- It is trite that in determining the issue of custody, the court is empowered to order for a child to visit a parent deprived of custody at such times and such periods as the court may consider reasonable and in this regard the court may also grant a parent deprived of custody the right to access the child at such times and with such frequency as the court may consider reasonable (section 89(2)(c) of the Act). This basic right of access will not be denied save and except in cases where it is proven that contact with such a person would be detrimental to the said child (see Lai Meng v Toh Chew Lian  8 MLJ 180). It is also noted that the court in any given circumstances of the case, have an unfettered discretion regarding the duration of access to the said children of the marriage depending on the nature of the facts presented before it (see Re KO (an infant)  1 MLJ 494; Sivajothi a/p K Suppiah v Kunathasan a/l Chelliah  6 MLJ 48).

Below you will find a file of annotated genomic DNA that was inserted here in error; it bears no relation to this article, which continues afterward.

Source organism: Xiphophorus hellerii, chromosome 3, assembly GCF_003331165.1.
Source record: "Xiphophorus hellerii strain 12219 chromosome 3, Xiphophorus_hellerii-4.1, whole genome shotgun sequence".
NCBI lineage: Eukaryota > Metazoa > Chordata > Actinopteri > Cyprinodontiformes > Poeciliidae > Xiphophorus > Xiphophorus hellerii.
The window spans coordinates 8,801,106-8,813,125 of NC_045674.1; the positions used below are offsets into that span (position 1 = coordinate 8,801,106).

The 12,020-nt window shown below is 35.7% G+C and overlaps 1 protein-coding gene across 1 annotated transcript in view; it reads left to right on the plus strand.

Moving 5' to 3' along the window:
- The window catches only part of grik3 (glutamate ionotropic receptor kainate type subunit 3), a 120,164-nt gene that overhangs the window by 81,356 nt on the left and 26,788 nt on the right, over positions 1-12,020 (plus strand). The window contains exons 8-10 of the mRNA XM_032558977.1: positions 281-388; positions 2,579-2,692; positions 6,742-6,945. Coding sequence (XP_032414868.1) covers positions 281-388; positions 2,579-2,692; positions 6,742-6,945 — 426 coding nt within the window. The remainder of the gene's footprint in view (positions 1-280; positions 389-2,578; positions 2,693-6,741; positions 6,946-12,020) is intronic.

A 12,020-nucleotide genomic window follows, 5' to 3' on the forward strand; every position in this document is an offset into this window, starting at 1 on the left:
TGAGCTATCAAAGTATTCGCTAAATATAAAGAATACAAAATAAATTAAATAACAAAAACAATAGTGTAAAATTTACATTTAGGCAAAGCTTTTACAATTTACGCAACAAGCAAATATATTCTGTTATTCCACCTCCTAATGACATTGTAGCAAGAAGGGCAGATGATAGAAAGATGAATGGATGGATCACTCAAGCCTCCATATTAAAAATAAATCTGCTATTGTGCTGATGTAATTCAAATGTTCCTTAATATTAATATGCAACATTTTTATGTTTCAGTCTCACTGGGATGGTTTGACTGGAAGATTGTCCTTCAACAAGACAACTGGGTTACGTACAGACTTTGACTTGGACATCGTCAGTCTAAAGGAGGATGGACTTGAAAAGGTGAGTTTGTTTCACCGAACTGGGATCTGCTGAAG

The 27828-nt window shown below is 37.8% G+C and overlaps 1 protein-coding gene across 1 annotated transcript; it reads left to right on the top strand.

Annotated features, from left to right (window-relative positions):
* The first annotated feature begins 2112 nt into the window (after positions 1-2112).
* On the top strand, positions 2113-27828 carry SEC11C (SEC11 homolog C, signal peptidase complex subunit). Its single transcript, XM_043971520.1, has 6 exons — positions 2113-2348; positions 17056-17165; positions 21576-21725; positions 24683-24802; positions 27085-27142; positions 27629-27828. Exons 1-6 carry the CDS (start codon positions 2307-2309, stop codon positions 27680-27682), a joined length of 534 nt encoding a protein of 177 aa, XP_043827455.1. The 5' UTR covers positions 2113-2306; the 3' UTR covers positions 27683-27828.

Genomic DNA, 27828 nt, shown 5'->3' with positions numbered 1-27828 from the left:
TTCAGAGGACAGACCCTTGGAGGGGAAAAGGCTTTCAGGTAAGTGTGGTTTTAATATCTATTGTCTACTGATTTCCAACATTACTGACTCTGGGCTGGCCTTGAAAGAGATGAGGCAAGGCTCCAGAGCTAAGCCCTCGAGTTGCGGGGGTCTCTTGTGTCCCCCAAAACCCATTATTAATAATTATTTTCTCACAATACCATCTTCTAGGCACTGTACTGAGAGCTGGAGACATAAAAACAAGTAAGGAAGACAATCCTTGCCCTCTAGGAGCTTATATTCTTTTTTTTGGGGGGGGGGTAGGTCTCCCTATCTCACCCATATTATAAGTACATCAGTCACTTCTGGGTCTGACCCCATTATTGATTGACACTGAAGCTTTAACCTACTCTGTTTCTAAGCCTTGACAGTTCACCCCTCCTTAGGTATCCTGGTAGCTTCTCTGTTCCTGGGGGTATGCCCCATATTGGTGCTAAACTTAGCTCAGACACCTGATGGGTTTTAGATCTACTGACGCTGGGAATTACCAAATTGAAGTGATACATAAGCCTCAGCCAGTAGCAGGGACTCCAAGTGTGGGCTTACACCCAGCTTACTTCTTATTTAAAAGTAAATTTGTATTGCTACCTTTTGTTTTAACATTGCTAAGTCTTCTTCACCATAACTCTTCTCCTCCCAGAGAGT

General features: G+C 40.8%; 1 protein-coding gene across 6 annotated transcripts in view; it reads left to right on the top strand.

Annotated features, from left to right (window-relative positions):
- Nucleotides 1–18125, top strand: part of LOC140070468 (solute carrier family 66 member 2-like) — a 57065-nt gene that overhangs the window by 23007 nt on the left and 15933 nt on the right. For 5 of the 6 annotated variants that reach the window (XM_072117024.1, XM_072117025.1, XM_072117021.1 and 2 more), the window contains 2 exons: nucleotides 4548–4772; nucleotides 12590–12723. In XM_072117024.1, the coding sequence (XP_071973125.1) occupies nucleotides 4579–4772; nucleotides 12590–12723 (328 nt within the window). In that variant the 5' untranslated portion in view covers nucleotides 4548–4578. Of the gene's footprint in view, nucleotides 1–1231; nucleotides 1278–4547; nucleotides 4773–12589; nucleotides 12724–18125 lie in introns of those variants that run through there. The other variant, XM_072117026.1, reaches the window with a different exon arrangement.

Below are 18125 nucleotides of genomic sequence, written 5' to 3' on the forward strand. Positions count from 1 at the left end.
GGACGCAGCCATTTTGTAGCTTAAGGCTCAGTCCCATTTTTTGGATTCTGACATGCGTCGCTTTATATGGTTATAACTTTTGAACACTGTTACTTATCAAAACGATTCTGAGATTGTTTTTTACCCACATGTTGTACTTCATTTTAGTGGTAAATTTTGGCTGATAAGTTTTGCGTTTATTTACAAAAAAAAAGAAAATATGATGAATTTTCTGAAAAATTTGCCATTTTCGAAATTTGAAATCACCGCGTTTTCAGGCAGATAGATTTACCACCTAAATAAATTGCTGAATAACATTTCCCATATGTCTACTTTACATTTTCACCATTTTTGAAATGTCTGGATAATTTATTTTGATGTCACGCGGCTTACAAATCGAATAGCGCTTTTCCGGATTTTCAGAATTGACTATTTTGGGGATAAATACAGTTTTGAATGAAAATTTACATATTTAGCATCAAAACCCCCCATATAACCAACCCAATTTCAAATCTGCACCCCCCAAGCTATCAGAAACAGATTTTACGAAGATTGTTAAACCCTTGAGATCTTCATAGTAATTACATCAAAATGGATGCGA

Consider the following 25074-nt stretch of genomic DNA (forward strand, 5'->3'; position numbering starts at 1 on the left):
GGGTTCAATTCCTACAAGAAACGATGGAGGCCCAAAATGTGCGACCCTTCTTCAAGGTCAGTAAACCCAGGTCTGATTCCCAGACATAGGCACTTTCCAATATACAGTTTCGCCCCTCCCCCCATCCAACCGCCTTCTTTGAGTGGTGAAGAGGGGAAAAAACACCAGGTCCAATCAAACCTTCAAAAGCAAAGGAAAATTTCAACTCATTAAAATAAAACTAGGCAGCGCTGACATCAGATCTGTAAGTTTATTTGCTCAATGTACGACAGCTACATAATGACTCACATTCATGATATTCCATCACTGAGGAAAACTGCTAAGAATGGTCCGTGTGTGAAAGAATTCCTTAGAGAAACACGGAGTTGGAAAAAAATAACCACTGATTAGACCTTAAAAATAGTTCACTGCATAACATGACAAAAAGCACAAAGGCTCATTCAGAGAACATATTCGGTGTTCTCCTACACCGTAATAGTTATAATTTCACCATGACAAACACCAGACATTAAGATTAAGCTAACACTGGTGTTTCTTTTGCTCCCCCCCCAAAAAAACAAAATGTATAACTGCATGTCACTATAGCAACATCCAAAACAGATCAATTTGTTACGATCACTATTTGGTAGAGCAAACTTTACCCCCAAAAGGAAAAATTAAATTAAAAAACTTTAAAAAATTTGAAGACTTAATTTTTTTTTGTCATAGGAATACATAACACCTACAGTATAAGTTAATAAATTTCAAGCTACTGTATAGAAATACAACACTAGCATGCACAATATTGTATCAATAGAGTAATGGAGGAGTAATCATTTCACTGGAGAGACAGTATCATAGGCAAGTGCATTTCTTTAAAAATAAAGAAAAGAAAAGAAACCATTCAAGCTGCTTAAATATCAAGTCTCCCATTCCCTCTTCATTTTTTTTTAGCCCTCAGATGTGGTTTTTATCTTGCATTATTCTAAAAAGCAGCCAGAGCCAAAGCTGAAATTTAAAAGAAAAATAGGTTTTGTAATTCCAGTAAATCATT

- RH in his alternative prayers prayed that he is given access to the children of the marriage every week by proposing that AW is to send the said children to him on Friday at 7.00pm while he will return the said children back to AW at 10.00pm on Sunday. It is my considered view that the aforesaid proposal by RH is impractical and certainly unfair to AW and to the said children of tender years.